So no meditation is ever wasted. Take heart, never give up, and leave the results of your meditations in God’s hands.
Since I suffer from backache I can’t sit for long. Can I do the hong-sau meditation lying down? I wont fall asleep.
Dear Anu, The Hong-Sau technique of meditation can be done anywhere, any time, and in any position. However, meditation is much more effective if it is done, if at all possible, in an up-right sitting position, with a tall spine, and an open chest (heart chakra).
It is not merely a matter of not falling asleep. It is a matter of how energy flows in the body. When you are lying down, your energy (prana) naturally spreads out all over your body; and it becomes much more difficult to send the energy inward and upward toward the spiritual eye.
And when lying down, it is much easier to fall into subconsciousness, even if that doesn’t necessarily mean falling asleep. The mind drifts and wanders and is generally in a very different state than it could be in (superconsciousness).
If injury or any other physical condition makes it difficult for you to sit correctly for meditation, we’d suggest at least starting in the correct posture for at least a few minutes before lying down. You can begin gradually strengthening your back muscles that way.
Also there are many gentle yoga stretches, which, if done regularly, will go a long ways toward helping you become able to sit up for longer periods of meditation.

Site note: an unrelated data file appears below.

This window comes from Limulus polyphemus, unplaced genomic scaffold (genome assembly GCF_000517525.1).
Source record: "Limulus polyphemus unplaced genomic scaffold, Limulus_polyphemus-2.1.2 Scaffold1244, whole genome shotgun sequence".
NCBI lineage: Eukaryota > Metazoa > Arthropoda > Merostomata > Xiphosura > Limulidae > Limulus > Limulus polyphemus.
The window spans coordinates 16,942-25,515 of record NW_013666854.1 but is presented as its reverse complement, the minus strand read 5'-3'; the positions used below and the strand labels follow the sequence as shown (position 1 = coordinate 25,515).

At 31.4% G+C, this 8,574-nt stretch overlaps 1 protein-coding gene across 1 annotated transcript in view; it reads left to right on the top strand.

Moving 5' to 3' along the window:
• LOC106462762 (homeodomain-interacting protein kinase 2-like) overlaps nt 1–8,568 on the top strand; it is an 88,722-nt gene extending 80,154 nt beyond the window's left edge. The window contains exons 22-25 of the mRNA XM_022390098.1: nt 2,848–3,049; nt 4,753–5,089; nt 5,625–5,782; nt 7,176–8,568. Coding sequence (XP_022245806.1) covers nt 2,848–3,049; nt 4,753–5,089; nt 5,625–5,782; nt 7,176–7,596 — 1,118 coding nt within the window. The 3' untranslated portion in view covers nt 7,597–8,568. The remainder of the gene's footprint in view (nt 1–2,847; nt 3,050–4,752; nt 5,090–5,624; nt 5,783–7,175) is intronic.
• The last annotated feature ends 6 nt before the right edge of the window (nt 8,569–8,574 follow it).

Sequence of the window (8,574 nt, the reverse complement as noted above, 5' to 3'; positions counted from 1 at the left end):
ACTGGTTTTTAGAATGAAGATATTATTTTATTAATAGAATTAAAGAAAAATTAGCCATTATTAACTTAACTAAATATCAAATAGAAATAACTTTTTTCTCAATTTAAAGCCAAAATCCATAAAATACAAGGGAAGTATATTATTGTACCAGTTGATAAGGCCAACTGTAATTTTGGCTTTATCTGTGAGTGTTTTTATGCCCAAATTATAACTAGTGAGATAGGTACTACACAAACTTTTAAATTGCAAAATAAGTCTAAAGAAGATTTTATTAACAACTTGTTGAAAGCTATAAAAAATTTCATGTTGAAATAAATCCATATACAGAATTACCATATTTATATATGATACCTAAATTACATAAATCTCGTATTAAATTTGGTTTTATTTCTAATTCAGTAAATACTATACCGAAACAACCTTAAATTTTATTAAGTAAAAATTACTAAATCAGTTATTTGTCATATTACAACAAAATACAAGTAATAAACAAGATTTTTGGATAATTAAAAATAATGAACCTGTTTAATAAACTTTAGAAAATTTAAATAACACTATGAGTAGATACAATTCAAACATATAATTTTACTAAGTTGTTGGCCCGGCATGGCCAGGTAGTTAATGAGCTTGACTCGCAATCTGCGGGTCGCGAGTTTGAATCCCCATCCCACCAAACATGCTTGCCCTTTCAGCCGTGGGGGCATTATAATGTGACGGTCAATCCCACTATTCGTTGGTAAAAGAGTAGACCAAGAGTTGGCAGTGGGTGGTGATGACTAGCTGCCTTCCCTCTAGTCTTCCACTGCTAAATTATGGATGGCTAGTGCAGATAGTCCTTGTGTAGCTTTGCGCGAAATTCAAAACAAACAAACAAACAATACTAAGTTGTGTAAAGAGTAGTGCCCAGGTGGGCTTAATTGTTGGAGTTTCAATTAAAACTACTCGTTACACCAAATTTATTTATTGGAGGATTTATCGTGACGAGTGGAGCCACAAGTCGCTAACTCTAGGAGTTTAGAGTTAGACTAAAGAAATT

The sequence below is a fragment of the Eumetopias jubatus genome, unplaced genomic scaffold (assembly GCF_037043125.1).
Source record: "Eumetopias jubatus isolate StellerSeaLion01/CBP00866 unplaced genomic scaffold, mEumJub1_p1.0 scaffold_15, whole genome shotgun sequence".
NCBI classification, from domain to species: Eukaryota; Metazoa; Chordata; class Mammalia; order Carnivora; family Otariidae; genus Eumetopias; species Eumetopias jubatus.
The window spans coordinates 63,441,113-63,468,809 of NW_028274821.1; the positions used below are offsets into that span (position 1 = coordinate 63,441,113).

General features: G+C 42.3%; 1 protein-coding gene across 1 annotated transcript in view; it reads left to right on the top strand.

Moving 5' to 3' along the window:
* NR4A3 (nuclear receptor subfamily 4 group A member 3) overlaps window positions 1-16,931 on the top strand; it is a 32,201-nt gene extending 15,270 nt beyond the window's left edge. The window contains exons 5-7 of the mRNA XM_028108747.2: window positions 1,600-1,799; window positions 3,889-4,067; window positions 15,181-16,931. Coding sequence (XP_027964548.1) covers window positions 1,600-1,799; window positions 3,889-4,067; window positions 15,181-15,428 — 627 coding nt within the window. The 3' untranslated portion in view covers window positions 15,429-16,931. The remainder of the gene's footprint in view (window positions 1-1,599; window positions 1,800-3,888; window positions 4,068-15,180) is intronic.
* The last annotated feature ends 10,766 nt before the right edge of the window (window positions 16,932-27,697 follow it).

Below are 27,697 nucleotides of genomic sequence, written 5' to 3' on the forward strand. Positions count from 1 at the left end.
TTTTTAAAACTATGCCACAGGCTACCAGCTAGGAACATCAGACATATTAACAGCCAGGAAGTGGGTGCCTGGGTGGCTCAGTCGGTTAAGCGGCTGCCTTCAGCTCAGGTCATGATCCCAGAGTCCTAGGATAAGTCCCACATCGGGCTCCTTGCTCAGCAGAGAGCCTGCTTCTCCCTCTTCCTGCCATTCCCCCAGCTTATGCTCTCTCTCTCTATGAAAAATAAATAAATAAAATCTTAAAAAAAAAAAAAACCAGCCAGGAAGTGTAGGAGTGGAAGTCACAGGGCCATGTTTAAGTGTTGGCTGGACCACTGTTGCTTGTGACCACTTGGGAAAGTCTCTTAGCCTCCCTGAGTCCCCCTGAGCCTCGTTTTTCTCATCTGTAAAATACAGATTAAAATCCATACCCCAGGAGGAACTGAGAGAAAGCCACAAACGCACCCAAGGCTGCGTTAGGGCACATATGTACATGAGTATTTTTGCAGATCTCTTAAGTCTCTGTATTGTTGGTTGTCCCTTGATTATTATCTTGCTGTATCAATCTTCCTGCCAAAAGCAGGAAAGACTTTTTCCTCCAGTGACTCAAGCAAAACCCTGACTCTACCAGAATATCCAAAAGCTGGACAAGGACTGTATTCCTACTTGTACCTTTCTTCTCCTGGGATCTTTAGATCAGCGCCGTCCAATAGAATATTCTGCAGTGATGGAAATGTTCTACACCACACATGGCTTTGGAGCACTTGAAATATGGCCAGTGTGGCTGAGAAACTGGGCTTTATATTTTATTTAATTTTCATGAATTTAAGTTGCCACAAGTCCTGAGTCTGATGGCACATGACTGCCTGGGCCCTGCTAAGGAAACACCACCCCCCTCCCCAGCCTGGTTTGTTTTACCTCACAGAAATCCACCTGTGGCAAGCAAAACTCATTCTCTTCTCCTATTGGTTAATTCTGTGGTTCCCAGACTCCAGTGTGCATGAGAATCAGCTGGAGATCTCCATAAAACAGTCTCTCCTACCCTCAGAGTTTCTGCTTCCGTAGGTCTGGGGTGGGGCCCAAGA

Be sure you have tried many different sitting positions, using a chair, a meditation bench, many cushions to support your back or legs or knees. There are many options! One may work well for you.
Finally, Yogananda said that eventually we must learn to: "Dump the body!" That is to say, through deep meditation techniques, such as Hong-Sau and Kriya Yoga, we learn to go beyond all bodily discomforts — we simply don’t feel them while meditating. I know this is possible from my many years of meditation, despite some fairly severe back injuries.
I’ve never tried to sit properly and meditate but after doing a fast during the Maha shivaratri celebration, and singing bhajans the whole night without food and sleep, a strange thing happened. I went into a meditative state and for one week my third eye was tingling. There was strong energy flowing all over my body. I felt I was falling fast into a deep abyss between my eyebrows and my breath would stop and chest and body would start expanding, as if air was filling the body. Why did this happen ?
From what you’ve described it seems that you have experienced an awakening of your inner prana (life force) or the kundalini energy.
The increased focus of your awareness through the fasting, devotional chanting (bhajans), and lack of sleep, seems to have stimulated these experiences that you have mentioned.